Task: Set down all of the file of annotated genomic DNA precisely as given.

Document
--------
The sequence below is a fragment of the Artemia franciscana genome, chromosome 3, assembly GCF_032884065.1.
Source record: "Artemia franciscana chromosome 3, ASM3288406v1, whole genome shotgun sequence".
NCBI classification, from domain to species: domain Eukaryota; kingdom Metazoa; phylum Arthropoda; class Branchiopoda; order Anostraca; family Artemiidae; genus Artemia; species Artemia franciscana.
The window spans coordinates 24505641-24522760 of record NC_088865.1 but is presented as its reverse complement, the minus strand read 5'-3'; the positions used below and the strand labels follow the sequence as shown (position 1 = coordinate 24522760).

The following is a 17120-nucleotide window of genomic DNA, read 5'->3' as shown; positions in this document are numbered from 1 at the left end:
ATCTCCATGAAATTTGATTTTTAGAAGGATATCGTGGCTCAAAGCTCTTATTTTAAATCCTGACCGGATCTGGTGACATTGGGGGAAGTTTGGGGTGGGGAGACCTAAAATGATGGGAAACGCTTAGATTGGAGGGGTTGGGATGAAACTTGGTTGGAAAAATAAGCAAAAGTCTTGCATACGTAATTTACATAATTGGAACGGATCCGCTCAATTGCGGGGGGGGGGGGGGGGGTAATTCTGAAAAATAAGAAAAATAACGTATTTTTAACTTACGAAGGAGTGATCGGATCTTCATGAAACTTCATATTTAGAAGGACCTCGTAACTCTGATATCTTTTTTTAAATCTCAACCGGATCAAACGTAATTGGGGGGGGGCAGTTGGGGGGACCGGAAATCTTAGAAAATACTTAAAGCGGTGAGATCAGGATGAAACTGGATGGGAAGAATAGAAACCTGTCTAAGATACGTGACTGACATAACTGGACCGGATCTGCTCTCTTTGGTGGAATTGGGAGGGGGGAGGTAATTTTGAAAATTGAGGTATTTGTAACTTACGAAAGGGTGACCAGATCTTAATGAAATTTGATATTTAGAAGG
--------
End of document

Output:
The sequence below is a fragment of the Artemia franciscana genome, chromosome 3, assembly GCF_032884065.1.
Source record: "Artemia franciscana chromosome 3, ASM3288406v1, whole genome shotgun sequence".
NCBI classification, from domain to species: domain Eukaryota; kingdom Metazoa; phylum Arthropoda; class Branchiopoda; order Anostraca; family Artemiidae; genus Artemia; species Artemia franciscana.
The window spans coordinates 24505641-24522760 of record NC_088865.1 but is presented as its reverse complement, the minus strand read 5'-3'; the positions used below and the strand labels follow the sequence as shown (position 1 = coordinate 24522760).

The following is a 17120-nucleotide window of genomic DNA, read 5'->3' as shown; positions in this document are numbered from 1 at the left end:
ATCTCCATGAAATTTGATTTTTAGAAGGATATCGTGGCTCAAAGCTCTTATTTTAAATCCTGACCGGATCTGGTGACATTGGGGGAAGTTTGGGGTGGGGAGACCTAAAATGATGGGAAACGCTTAGATTGGAGGGGTTGGGATGAAACTTGGTTGGAAAAATAAGCAAAAGTCTTGCATACGTAATTTACATAATTGGAACGGATCCGCTCAATTGCGGGGGGGGGGGGGGGGGTAATTCTGAAAAATAAGAAAAATAACGTATTTTTAACTTACGAAGGAGTGATCGGATCTTCATGAAACTTCATATTTAGAAGGACCTCGTAACTCTGATATCTTTTTTTAAATCTCAACCGGATCAAACGTAATTGGGGGGGGGCAGTTGGGGGGACCGGAAATCTTAGAAAATACTTAAAGCGGTGAGATCAGGATGAAACTGGATGGGAAGAATAGAAACCTGTCTAAGATACGTGACTGACATAACTGGACCGGATCTGCTCTCTTTGGTGGAATTGGGAGGGGGGAGGTAATTTTGAAAATTGAGGTATTTGTAACTTACGAAAGGGTGACCAGATCTTAATGAAATTTGATATTTAGAAGG